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Once a hotspot during the COVID-19 pandemic, Austin, Texas, might be losing its migration momentum.
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Key findings from a Redfin report in October indicated that more homebuyers were interested in moving out of Austin than moving in. This was based on the searches of nearly 2 million Redfin.com users who viewed for-sale homes online across more than 100 metros from July to September.
Data revealed the number of Austin-based Redfin users looking for homes outside Austin more than doubled over the last year. According to Redfin, this is the first time on record there hasn’t been a net inflow into Austin.
What are some of the key issues surrounding Austin’s waning popularity and which cities do Austin homebuyers plan to relocate to next?
Why Are Homebuyers Thinking About Leaving Austin?
The idea of leaving Austin may have been on Austin-based homebuyers’ minds even sooner than 2023. According to moveBuddha’s 2022-23 Austin Migration Report, the search volume for moves into the Austin MSA has been trending downward since August 2021. What gives in a city known for keeping it weird?
Rising Home Prices
Austin’s housing prices are quickly becoming expensive, even rivaling the coasts for costs. According to Redfin, the gap between Austin’s home prices and those in cities with notably expensive real estate, like San Francisco and Los Angeles, is smaller than it was before.
Monthly mortgage payments have doubled, meaning these payments are now more expensive than ever before and stretching households financially thin.
“Even with 20% down, the level of payment required when you take into account the mortgage, property taxes, insurance and maintenance is well beyond the average household income for this part of Texas,” said Clint McCalla, a CFP and client advisor at MEIRA who is based out of Austin.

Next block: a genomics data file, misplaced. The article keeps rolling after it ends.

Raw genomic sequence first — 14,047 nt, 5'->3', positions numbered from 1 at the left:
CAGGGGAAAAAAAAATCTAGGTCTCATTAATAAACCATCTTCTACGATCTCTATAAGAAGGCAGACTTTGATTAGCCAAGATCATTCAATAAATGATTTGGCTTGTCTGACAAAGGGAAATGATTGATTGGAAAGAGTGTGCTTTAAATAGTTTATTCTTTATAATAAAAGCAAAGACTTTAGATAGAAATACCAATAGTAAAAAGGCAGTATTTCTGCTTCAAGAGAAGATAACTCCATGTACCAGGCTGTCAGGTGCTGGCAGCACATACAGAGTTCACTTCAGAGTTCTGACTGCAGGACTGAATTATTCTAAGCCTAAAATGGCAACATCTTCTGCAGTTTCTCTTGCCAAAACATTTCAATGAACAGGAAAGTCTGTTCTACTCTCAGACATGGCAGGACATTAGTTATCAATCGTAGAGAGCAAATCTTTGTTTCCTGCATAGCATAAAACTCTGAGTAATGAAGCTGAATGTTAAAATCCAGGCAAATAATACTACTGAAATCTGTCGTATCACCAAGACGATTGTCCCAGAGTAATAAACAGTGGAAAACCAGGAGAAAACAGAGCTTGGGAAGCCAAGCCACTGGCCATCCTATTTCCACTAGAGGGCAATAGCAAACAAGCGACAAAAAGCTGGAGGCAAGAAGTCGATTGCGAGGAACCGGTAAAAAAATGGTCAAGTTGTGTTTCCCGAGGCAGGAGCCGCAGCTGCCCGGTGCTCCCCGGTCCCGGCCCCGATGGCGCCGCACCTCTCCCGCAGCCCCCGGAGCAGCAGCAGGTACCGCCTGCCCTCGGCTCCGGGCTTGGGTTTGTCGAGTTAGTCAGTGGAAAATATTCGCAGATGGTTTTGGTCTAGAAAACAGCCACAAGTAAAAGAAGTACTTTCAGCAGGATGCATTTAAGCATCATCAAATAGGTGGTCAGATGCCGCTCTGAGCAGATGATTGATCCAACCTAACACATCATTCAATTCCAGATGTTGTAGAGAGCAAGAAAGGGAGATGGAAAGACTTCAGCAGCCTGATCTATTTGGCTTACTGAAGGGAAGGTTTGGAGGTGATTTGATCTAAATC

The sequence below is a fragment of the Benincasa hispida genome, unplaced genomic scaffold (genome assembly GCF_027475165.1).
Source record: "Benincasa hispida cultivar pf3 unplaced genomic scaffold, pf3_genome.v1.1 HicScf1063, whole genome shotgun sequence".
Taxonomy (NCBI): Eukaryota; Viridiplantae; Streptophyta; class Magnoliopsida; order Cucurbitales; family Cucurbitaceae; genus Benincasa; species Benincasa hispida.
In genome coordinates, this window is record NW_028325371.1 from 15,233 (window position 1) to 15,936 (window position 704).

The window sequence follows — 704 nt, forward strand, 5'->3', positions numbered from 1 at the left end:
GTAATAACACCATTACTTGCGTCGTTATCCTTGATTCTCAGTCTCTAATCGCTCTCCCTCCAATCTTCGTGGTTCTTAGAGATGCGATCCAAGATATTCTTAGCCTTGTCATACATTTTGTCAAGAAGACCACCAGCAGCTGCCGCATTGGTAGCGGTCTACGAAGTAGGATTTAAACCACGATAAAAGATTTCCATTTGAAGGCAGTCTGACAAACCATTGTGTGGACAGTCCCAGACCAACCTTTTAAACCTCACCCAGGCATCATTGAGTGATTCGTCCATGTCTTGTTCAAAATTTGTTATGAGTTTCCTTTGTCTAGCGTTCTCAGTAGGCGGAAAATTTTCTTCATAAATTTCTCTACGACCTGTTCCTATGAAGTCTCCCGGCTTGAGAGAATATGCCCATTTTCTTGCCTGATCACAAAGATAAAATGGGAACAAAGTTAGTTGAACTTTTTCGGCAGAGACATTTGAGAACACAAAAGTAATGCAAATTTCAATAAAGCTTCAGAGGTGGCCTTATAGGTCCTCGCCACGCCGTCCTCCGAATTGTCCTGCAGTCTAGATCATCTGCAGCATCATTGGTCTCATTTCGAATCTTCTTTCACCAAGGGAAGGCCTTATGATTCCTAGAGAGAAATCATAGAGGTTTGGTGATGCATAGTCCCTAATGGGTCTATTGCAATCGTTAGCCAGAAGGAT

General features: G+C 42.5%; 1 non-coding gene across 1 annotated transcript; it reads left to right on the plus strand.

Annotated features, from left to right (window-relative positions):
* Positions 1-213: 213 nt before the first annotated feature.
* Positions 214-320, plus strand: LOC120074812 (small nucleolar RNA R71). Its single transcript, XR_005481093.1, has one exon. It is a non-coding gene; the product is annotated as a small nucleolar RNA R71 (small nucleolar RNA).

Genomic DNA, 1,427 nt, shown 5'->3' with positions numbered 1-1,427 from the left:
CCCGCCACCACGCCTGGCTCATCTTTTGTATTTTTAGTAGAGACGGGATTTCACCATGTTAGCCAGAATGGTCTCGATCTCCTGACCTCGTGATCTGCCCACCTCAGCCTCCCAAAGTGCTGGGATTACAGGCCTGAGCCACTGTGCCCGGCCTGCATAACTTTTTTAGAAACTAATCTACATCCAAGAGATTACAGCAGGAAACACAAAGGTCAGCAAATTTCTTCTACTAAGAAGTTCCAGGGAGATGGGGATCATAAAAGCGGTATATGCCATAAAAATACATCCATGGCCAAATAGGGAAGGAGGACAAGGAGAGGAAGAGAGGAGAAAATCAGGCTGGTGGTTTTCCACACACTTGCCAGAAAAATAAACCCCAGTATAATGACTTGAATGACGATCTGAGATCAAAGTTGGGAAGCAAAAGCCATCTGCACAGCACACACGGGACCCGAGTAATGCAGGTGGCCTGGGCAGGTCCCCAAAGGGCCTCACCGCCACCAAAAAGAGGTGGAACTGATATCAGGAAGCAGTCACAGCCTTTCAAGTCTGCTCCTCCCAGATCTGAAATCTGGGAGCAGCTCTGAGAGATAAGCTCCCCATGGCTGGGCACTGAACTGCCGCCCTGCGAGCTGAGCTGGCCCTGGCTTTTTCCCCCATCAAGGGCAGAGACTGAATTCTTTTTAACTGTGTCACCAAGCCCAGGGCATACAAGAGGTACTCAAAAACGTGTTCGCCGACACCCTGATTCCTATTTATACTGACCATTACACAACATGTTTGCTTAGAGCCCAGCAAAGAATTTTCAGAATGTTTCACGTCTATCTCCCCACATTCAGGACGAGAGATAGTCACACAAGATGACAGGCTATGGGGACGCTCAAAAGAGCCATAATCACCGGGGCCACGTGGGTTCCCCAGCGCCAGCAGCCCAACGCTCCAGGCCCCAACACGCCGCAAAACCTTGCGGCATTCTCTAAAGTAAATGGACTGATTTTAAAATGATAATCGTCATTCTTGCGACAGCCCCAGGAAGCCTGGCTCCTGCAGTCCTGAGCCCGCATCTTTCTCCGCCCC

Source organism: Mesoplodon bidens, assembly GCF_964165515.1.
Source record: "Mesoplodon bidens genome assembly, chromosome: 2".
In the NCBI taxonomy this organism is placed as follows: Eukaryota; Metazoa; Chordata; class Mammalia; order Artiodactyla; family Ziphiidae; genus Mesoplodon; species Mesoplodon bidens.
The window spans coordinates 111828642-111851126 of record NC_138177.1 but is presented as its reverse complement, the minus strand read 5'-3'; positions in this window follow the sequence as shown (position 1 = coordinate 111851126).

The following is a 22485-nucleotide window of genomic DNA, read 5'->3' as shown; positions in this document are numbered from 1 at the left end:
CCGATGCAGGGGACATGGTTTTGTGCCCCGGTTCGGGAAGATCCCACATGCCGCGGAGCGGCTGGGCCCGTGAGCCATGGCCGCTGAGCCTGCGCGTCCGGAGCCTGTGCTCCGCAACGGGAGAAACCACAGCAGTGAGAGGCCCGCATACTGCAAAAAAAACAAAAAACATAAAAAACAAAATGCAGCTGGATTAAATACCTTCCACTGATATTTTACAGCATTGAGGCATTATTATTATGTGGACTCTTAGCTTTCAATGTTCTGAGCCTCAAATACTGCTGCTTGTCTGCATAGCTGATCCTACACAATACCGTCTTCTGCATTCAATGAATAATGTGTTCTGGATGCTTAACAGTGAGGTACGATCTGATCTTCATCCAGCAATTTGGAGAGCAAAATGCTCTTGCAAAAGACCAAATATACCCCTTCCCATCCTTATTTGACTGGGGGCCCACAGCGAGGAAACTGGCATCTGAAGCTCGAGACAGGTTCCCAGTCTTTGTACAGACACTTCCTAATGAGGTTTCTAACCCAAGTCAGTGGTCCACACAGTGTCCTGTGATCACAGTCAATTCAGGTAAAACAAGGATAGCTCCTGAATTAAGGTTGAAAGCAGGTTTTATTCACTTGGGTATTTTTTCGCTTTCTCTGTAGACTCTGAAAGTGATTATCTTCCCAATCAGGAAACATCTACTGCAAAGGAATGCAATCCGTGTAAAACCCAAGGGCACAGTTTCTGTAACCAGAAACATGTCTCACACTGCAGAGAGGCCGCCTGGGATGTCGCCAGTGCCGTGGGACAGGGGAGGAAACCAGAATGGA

It’s Not Austin: It’s My Employer
Some homebuyers are not leaving Austin because they personally want to, but because they need to keep their jobs.
According to Redfin, Austin-based Redfin agents have said some formerly remote workers have received return-to-office mandates from their employers.
Millions of Texans struggled with extreme heat and soaring temperatures in the summer of 2023.
If rising prices or office mandates don’t encourage homebuyers to move out, the Texas Standard made an argument that a climate-induced migration might be underway for homebuyers in Austin and the overall state of Texas.
Which Cities Are Homebuyers Moving To?
If we step back from Austin-based homebuyers and look at homebuyers as a whole, most are moving to metros that are affordable, even if they are in particularly climate-risky spots. Redfin reported the top three metros homebuyers are moving into are Sacramento, Las Vegas and Orlando.
Now let’s go back to Austin-based homebuyers. Those who decide to leave Austin are choosing to stay in Texas rather than relocate out of state. Two of the most popular destinations, according to Refin.com users, are San Antonio and Corpus Christi.
McCalla also has seen many people “move down the road” to San Antonio and to more rural Texas communities. In San Antonio, McCalla said, home pricing is much better relative to the amount of home you receive.
The other slightly surprising city where Austin-based homebuyers are moving to? Their home city, which could be in Texas or out of state.
As McCalla said, “There is the normal pattern as well of those who moved to Austin over the last five to 10 years from various parts of the country returning to the areas they consider home.”
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